Spring 2020 Women’s Studies Colloquia
All colloquia meet in Gartley 102 from 12:00-1:15 pm (unless noted). All are welcome to attend.
Thursday, January 23; 12:00-1:15 at KUY 305. Ashley Rubin, PhD
Ashley Rubin is an Assistant Professor in the Department of Sociology at UH Mānoa. She received her Ph.D. in Jurisprudence and Social Justice from the University of California at Berkeley in 2013. Her research seeks to understand why we (societies) punish in the ways that we do at different times and places in history.
Thursday February 13; 12:00-1:15 at KUY 305. Ken Lawson and Jennifer Brown, Hawaii Innocence Project, William S. Richardson School of Law
Ken Lawson is the Co-Director of the Hawaii Innocence Project and an Associate Faculty Specialist at the William S. Richardson Law School where he teaches Criminal Procedure, Criminal Law, Professional Responsibility, Evidence, and Hawai‘i Innocence Project. Jennifer Brown is the Associate Director of the organization and oversees the daily functions HIP and manages the HIP standards and processes for application screening, case evaluations, case management, and litigation.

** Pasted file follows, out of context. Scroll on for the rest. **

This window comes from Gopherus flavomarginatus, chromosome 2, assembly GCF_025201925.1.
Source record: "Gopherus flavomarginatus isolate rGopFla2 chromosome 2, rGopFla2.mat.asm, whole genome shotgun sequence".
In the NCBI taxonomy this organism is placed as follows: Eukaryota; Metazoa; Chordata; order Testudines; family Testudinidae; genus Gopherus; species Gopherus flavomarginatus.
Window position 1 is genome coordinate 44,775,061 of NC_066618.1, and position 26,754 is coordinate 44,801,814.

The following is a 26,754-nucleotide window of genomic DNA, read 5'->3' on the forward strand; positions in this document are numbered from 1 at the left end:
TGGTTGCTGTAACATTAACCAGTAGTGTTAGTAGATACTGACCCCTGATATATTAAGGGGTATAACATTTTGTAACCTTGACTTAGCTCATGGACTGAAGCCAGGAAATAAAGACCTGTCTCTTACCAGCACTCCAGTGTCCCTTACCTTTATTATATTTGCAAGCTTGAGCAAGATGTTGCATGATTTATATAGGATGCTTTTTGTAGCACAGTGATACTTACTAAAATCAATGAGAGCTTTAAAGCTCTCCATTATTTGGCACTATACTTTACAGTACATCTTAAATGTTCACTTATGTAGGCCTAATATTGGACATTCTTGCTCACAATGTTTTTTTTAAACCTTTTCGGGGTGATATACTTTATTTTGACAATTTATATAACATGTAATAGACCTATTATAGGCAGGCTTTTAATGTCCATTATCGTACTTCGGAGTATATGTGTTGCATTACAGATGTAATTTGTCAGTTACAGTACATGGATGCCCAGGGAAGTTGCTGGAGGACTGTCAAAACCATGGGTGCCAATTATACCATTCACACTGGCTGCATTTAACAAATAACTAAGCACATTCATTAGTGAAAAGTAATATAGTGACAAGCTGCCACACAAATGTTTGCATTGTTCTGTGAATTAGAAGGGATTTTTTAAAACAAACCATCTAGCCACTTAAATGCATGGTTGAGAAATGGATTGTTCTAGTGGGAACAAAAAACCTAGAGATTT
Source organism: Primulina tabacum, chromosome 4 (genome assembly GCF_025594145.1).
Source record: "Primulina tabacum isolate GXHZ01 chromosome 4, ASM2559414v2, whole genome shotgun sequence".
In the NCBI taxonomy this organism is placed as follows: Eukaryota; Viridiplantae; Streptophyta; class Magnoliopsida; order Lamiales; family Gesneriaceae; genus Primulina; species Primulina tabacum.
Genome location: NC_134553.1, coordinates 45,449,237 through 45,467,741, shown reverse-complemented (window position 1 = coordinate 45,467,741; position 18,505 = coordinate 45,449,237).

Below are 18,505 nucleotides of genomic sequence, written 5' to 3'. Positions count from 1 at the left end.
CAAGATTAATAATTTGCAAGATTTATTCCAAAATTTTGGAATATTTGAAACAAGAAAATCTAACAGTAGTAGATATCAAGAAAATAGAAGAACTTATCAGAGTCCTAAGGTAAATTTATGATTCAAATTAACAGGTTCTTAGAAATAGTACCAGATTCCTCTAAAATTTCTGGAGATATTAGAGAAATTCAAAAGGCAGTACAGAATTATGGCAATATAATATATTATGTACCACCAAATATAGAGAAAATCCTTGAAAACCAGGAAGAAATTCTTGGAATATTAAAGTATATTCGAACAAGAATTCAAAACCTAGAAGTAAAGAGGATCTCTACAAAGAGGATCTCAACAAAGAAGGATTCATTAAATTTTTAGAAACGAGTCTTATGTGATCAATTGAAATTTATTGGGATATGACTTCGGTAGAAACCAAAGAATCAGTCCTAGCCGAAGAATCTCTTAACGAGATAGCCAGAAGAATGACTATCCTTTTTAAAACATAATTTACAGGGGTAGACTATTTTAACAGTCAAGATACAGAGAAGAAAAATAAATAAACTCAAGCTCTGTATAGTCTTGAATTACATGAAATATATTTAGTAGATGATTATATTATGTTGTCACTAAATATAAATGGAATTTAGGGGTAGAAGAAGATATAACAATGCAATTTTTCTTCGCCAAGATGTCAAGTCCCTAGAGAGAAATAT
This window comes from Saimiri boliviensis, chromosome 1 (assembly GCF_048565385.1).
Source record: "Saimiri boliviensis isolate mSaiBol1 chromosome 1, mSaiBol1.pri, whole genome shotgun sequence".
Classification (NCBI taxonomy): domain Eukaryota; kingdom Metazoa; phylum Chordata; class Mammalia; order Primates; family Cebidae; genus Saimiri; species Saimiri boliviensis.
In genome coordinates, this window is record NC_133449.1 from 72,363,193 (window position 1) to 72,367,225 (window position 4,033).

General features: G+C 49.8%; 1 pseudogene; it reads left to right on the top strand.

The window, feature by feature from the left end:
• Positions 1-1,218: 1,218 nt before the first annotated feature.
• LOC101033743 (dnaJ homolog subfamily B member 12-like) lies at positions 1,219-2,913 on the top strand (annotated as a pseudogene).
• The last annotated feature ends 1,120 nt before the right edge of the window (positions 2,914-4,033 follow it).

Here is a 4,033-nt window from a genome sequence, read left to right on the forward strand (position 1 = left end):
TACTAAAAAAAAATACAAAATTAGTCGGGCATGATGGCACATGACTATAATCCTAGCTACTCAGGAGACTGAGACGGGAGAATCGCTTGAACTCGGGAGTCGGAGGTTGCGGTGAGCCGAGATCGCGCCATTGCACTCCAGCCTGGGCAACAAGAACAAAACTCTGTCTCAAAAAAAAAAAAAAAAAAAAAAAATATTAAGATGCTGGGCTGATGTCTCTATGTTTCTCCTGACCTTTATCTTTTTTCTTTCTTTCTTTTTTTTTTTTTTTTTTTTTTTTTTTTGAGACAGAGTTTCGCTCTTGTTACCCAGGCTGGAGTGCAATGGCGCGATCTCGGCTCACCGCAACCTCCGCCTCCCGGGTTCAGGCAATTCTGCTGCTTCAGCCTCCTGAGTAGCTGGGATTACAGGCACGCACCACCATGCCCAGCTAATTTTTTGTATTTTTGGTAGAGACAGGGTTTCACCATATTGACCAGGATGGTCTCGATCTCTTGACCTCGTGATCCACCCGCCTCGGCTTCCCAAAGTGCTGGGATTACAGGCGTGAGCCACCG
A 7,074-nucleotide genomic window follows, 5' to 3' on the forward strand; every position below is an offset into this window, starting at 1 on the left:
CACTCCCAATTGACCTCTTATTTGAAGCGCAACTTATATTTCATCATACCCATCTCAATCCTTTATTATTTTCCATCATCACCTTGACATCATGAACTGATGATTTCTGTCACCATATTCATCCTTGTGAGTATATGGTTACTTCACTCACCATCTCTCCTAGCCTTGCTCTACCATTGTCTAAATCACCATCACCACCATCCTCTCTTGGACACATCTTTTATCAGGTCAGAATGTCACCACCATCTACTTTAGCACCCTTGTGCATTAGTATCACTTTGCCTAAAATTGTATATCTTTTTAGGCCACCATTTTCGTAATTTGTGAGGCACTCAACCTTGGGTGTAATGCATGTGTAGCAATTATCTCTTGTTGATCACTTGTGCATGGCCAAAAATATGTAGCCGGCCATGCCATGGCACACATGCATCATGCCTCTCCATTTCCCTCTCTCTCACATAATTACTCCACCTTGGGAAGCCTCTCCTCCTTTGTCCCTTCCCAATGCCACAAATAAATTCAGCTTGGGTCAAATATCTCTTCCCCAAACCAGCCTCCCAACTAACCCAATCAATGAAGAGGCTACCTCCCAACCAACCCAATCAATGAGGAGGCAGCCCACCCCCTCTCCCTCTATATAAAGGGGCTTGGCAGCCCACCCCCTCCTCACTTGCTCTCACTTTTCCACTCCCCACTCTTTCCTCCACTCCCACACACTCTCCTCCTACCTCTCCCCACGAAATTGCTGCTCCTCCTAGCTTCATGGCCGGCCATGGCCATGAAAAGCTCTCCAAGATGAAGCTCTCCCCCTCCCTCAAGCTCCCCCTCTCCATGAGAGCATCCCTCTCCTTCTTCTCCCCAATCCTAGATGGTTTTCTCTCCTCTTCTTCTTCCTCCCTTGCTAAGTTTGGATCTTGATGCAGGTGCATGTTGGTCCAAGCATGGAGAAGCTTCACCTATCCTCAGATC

Thursday March 12: 12:00-1:15 at KUY 305. Karen Jolly, PhD
Karen Jolly is Professor of History at UH Mānoa. Dr. Jolly received her B.A. in English (1978), M.A. in Anglo-Saxon England combining English, History, and Religious Studies (1981), and Ph.D. in Medieval History (1987), all from the University of California at Santa Barbara. She will be helping the Women’s Studies Department plan events for the 100th anniversary of the passage of the 19th Amendment to the U.S. Constitution granting women the right to vote.
Thursday April 16: 12:00-1:15 at KUY 305. Kate Lingley, PhD
Kate Lingley is an Associate Professor and Chair of the Department of Art at the University of Hawaii at Mānoa. Her research focuses on Buddhist votive sculpture of the Northern and Southern Dynasties period, with a particular interest in the social history of religious art. She will be speaking on "Buddhist Patronage and Women’s Affective Relationships in Medieval China.”